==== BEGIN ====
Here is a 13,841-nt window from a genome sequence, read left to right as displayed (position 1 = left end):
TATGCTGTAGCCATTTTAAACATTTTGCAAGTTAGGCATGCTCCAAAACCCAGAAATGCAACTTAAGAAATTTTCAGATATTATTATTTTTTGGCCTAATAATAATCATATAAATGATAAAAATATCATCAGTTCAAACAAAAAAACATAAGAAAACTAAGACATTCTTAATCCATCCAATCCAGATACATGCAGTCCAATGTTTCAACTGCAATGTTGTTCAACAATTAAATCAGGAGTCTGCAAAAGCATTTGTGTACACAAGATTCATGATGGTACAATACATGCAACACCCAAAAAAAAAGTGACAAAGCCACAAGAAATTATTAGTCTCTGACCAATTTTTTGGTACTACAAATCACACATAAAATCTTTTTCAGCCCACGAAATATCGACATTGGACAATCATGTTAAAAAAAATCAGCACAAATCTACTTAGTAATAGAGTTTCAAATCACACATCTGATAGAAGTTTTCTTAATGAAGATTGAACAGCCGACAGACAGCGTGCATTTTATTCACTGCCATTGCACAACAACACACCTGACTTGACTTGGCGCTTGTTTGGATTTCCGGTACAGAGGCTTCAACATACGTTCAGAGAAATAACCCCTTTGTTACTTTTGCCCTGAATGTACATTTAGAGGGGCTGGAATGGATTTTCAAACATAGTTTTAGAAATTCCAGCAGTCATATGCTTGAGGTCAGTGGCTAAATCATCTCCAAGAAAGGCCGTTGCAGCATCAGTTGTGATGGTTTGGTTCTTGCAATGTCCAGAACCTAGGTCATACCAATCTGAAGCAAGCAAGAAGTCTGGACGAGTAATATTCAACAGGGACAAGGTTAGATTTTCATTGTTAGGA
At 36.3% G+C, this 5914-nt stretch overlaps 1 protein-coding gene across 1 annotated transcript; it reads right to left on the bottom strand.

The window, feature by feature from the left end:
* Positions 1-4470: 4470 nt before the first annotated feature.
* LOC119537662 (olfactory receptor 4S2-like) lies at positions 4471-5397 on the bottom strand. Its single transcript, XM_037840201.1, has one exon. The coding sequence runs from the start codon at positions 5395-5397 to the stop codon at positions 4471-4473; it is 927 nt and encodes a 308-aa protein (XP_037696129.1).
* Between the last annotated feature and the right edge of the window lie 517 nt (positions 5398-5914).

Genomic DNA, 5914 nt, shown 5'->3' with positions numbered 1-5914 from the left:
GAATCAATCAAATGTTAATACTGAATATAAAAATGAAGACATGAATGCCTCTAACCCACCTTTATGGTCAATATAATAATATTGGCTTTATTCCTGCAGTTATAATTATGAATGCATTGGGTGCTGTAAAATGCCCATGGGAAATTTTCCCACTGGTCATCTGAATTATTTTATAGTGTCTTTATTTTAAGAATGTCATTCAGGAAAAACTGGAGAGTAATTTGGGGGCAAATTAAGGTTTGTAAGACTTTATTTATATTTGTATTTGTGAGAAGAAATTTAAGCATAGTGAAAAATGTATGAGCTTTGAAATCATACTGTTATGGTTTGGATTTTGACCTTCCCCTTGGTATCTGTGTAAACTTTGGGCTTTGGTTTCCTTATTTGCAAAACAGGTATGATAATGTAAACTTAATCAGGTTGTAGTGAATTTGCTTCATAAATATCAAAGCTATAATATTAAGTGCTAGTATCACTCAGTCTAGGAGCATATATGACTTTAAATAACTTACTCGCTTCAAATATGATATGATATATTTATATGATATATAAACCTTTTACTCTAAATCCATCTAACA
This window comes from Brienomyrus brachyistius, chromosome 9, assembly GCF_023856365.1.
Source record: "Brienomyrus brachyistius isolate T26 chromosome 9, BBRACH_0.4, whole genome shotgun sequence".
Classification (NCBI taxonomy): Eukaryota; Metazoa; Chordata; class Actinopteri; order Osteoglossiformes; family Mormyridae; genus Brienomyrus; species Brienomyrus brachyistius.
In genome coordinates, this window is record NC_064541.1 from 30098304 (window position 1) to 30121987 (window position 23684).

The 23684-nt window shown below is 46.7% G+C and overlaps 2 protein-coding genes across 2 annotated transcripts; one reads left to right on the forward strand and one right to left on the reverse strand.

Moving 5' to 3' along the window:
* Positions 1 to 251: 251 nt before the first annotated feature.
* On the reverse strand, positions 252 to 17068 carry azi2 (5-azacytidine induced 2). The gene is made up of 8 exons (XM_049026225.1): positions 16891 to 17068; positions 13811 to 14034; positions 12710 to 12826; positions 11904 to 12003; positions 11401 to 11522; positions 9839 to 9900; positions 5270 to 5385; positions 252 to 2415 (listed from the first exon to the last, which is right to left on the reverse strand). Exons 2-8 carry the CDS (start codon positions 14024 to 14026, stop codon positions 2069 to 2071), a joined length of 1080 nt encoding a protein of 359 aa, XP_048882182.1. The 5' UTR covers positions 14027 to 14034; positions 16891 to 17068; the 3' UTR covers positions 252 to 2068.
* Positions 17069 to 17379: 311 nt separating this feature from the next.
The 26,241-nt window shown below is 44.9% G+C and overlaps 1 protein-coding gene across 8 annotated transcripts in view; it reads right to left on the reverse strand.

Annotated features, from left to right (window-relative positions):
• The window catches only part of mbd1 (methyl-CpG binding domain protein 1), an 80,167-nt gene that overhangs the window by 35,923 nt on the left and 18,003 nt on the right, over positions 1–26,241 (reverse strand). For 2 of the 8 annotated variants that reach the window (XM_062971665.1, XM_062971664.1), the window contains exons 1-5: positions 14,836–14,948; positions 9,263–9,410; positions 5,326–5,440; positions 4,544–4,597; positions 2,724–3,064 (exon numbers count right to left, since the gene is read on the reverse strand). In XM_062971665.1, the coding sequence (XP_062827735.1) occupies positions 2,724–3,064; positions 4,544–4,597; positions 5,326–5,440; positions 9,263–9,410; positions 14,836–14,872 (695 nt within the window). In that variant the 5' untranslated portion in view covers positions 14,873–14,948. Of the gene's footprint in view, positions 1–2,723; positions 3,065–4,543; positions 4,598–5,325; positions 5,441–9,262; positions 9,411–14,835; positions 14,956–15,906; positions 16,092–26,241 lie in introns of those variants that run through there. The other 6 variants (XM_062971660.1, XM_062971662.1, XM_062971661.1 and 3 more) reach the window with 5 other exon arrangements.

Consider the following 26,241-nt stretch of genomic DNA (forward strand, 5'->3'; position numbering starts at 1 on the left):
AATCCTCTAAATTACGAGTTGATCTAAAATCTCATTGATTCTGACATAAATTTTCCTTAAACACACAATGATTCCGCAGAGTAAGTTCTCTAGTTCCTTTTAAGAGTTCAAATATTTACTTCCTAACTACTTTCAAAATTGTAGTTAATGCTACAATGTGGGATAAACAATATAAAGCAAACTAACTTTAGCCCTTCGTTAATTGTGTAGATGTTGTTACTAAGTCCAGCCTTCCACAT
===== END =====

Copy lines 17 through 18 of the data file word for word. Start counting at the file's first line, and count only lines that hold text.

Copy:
* On the reverse strand, positions 252 to 17068 carry azi2 (5-azacytidine induced 2). The gene is made up of 8 exons (XM_049026225.1): positions 16891 to 17068; positions 13811 to 14034; positions 12710 to 12826; positions 11904 to 12003; positions 11401 to 11522; positions 9839 to 9900; positions 5270 to 5385; positions 252 to 2415 (listed from the first exon to the last, which is right to left on the reverse strand). Exons 2-8 carry the CDS (start codon positions 14024 to 14026, stop codon positions 2069 to 2071), a joined length of 1080 nt encoding a protein of 359 aa, XP_048882182.1. The 5' UTR covers positions 14027 to 14034; positions 16891 to 17068; the 3' UTR covers positions 252 to 2068.
* Positions 17069 to 17379: 311 nt separating this feature from the next.